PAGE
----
Strokeman gave me a love and an understanding of creation science that I would have never thought possible. I am not a big lover as science in general, so I had spent the first almost thirty years of my life not thinking about it any more than I had to. Not Strokeman. Soon after he became a Christian he began to study all he could find on this subject. He has books and dvd’s and magazines. He has scoured the web. His excitement is contagious. He taught our children much of it as well. As we would hike in canyons he would talk about the different theories for stratified rocks, and fossil records, and intelligent design. I remember us both chuckling to ourselves when our son at about 5 looked out the car window and exclaimed, “Just look at those layers of rocks!” echoing his father’s enthusiasm.
Strokeman is a strong believer in not discussing other people’s sins when giving your own testimony. When he told me that, it explained a lot about how vague his testimony was to me on our first date. You see, he came to Christ as an almost direct result of someone else’s sin. That person’s decisions left him broken and searching for something outside of himself. Yet he managed to tell me (a very short version of) his story without even mentioning this other person. That is one thing I respect in him very much! To be honest, this has given me a bit of a struggle in terms of this blog. I believe strongly in sharing honestly the struggles I have encountered and how God has grown me. I think sometimes I might have been too open with Strokeman’s struggles, as I have tried to share my own. It bothers me that others might think unkindly toward him when he is working so hard to be better. It is my prayer that you, my readers, will know that the difficulties have come not as a result of Strokeman’s character, but as a result of the brain damage. Forgive me, please, if I have painted him in a poor light.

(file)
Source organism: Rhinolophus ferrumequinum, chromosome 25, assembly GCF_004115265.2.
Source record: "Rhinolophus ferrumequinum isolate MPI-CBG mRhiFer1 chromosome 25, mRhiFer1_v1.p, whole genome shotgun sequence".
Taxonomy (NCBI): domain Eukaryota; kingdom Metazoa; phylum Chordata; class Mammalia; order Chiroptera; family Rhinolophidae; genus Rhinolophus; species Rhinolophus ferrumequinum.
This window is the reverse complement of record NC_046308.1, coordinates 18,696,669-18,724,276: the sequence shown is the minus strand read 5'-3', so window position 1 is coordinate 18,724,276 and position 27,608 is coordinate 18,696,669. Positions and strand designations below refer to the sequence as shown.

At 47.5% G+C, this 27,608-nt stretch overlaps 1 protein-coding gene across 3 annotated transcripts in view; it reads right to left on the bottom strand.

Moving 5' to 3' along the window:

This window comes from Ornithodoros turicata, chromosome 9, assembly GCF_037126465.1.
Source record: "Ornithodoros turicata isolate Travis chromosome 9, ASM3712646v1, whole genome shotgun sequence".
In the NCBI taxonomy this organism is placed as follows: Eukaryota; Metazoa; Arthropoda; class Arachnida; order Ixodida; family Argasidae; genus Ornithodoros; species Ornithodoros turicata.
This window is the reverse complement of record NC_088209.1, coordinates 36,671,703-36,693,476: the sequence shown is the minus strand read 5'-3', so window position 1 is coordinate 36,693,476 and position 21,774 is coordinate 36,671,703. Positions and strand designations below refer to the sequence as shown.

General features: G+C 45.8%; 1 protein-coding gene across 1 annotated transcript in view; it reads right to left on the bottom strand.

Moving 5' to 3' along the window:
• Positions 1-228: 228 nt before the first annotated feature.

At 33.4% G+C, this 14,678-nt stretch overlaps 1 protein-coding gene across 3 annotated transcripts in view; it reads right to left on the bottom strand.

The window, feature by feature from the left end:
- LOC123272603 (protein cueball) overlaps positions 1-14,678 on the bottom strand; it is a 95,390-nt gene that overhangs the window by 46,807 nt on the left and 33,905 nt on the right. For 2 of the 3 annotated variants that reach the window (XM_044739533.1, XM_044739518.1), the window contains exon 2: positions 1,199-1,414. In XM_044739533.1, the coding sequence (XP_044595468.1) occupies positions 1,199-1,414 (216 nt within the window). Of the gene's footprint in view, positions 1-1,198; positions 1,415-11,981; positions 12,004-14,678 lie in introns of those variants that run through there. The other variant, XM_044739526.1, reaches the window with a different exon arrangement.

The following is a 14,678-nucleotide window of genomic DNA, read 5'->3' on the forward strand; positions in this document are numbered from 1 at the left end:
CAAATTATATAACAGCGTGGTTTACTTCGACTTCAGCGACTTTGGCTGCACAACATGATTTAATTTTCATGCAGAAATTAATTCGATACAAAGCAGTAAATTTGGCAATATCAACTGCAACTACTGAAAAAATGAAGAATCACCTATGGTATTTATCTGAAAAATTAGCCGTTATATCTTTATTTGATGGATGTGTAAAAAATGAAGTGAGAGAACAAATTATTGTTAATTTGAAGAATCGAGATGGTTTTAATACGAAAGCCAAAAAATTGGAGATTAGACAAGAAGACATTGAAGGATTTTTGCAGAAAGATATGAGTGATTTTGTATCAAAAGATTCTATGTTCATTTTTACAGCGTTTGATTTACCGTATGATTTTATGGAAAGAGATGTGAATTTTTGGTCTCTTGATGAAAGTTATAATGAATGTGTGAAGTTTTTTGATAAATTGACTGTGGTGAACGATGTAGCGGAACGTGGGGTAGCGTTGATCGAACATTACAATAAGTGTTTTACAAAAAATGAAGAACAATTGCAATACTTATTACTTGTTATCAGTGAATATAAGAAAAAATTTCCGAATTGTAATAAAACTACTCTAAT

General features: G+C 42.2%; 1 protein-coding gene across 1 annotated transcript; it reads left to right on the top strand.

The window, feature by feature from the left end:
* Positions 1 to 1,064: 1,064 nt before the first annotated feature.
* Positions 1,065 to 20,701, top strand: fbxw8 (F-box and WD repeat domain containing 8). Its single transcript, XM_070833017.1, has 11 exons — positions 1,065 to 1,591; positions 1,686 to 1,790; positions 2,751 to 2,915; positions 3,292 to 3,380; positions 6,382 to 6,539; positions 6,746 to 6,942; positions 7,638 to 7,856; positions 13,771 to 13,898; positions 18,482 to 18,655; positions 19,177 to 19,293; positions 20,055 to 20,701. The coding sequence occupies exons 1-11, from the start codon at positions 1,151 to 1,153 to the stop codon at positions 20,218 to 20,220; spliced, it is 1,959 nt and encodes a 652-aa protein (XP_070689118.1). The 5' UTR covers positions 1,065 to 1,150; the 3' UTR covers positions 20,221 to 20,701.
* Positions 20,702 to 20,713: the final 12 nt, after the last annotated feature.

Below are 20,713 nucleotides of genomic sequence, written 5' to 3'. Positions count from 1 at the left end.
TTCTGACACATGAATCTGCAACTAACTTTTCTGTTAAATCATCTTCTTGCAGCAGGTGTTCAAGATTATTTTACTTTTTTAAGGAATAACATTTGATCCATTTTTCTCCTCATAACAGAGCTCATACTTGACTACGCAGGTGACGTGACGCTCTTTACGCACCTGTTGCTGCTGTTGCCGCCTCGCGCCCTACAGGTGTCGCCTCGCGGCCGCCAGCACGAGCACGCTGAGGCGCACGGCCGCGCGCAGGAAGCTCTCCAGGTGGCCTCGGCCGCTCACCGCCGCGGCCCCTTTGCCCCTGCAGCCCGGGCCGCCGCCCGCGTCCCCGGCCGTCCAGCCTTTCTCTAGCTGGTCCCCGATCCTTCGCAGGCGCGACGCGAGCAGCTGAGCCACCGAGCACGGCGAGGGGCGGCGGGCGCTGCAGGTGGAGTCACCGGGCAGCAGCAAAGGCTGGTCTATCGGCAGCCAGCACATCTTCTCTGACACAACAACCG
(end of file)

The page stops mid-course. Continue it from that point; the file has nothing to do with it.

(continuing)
One of the most valuable lessons Strokeman has taught me is the habit of beginning each meal with gratitude. As we sit down to eat, and before we pray, we go around the table and give each person an opportunity to mention something for which they are thankful. What a wonderful discipline! Honestly, there have been days when I have been so tired, and discouraged, and frustrated that the idea of being thankful is almost too much to contemplate. But as the mom, I had to give the example. So I would do the inward battle with my selfish, complaining spirit, and come up with something I could say. Some days the best I could do was say, “I am thankful that today is done and there are new mercies every morning.” Some days the discipline of having to come up with an answer helped me remember the blessings of the day that had gone unnoticed while I concentrated on the frustrations and disappointments. It has been such a wonderful lesson to have learned from him. I hope to never forget the importance of taking the time to stop and consider the goodness of God in my life.
This dear man that I have had the privilege to be married to for almost 23 years continues to teach me with his life even now as he battles to get his brain back. How grateful I am that my friend reminded me that I have much to still learn even if he isn’t in the mode to purposefully teach right now. I have all these teaching moments to remember!